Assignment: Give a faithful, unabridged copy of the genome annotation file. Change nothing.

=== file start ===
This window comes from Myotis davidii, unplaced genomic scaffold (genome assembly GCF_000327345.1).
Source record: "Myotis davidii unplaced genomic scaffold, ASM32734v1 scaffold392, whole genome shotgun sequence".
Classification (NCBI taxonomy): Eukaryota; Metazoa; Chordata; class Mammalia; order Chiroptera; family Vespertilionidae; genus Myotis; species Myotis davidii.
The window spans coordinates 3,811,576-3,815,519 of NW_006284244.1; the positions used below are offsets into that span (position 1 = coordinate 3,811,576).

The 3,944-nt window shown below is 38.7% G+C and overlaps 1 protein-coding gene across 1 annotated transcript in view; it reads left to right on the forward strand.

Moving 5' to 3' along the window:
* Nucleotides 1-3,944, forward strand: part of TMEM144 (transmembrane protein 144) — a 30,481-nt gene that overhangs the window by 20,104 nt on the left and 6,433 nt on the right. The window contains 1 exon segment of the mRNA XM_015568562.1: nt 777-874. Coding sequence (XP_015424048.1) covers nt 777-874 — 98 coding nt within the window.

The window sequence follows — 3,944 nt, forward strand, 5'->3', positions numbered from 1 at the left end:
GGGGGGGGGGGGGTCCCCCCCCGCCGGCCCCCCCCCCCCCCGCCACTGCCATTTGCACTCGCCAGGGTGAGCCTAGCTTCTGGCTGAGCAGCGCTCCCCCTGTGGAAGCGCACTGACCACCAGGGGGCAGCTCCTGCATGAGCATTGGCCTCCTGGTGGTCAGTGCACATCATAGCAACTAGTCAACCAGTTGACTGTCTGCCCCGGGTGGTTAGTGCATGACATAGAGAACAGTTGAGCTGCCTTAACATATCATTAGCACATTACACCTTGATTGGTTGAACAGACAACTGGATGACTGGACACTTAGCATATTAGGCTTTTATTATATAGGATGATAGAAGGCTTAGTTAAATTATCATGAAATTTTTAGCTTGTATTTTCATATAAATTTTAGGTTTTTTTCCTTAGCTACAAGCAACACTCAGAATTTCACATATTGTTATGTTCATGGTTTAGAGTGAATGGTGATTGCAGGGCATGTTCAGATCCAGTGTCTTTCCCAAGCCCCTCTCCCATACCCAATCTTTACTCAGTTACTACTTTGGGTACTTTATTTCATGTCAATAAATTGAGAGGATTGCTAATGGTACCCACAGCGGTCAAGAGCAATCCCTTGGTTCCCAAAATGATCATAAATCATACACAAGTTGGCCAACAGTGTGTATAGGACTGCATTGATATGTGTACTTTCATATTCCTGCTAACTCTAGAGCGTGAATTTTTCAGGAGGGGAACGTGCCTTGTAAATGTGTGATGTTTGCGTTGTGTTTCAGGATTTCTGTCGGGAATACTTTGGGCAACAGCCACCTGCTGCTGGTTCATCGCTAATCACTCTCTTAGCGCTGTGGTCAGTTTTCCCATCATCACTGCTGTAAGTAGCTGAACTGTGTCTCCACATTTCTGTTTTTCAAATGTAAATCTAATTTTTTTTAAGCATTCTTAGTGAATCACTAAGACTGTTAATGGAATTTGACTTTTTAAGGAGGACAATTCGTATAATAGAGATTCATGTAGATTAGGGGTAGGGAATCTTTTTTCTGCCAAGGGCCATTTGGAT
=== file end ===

This window comes from Myotis davidii, unplaced genomic scaffold (genome assembly GCF_000327345.1).
Source record: "Myotis davidii unplaced genomic scaffold, ASM32734v1 scaffold392, whole genome shotgun sequence".
Classification (NCBI taxonomy): Eukaryota; Metazoa; Chordata; class Mammalia; order Chiroptera; family Vespertilionidae; genus Myotis; species Myotis davidii.
The window spans coordinates 3,811,576-3,815,519 of NW_006284244.1; the positions used below are offsets into that span (position 1 = coordinate 3,811,576).

The 3,944-nt window shown below is 38.7% G+C and overlaps 1 protein-coding gene across 1 annotated transcript in view; it reads left to right on the forward strand.

Moving 5' to 3' along the window:
* Nucleotides 1-3,944, forward strand: part of TMEM144 (transmembrane protein 144) — a 30,481-nt gene that overhangs the window by 20,104 nt on the left and 6,433 nt on the right. The window contains 1 exon segment of the mRNA XM_015568562.1: nt 777-874. Coding sequence (XP_015424048.1) covers nt 777-874 — 98 coding nt within the window.

The window sequence follows — 3,944 nt, forward strand, 5'->3', positions numbered from 1 at the left end:
GGGGGGGGGGGGGTCCCCCCCCGCCGGCCCCCCCCCCCCCCGCCACTGCCATTTGCACTCGCCAGGGTGAGCCTAGCTTCTGGCTGAGCAGCGCTCCCCCTGTGGAAGCGCACTGACCACCAGGGGGCAGCTCCTGCATGAGCATTGGCCTCCTGGTGGTCAGTGCACATCATAGCAACTAGTCAACCAGTTGACTGTCTGCCCCGGGTGGTTAGTGCATGACATAGAGAACAGTTGAGCTGCCTTAACATATCATTAGCACATTACACCTTGATTGGTTGAACAGACAACTGGATGACTGGACACTTAGCATATTAGGCTTTTATTATATAGGATGATAGAAGGCTTAGTTAAATTATCATGAAATTTTTAGCTTGTATTTTCATATAAATTTTAGGTTTTTTTCCTTAGCTACAAGCAACACTCAGAATTTCACATATTGTTATGTTCATGGTTTAGAGTGAATGGTGATTGCAGGGCATGTTCAGATCCAGTGTCTTTCCCAAGCCCCTCTCCCATACCCAATCTTTACTCAGTTACTACTTTGGGTACTTTATTTCATGTCAATAAATTGAGAGGATTGCTAATGGTACCCACAGCGGTCAAGAGCAATCCCTTGGTTCCCAAAATGATCATAAATCATACACAAGTTGGCCAACAGTGTGTATAGGACTGCATTGATATGTGTACTTTCATATTCCTGCTAACTCTAGAGCGTGAATTTTTCAGGAGGGGAACGTGCCTTGTAAATGTGTGATGTTTGCGTTGTGTTTCAGGATTTCTGTCGGGAATACTTTGGGCAACAGCCACCTGCTGCTGGTTCATCGCTAATCACTCTCTTAGCGCTGTGGTCAGTTTTCCCATCATCACTGCTGTAAGTAGCTGAACTGTGTCTCCACATTTCTGTTTTTCAAATGTAAATCTAATTTTTTTTAAGCATTCTTAGTGAATCACTAAGACTGTTAATGGAATTTGACTTTTTAAGGAGGACAATTCGTATAATAGAGATTCATGTAGATTAGGGGTAGGGAATCTTTTTTCTGCCAAGGGCCATTTGGAT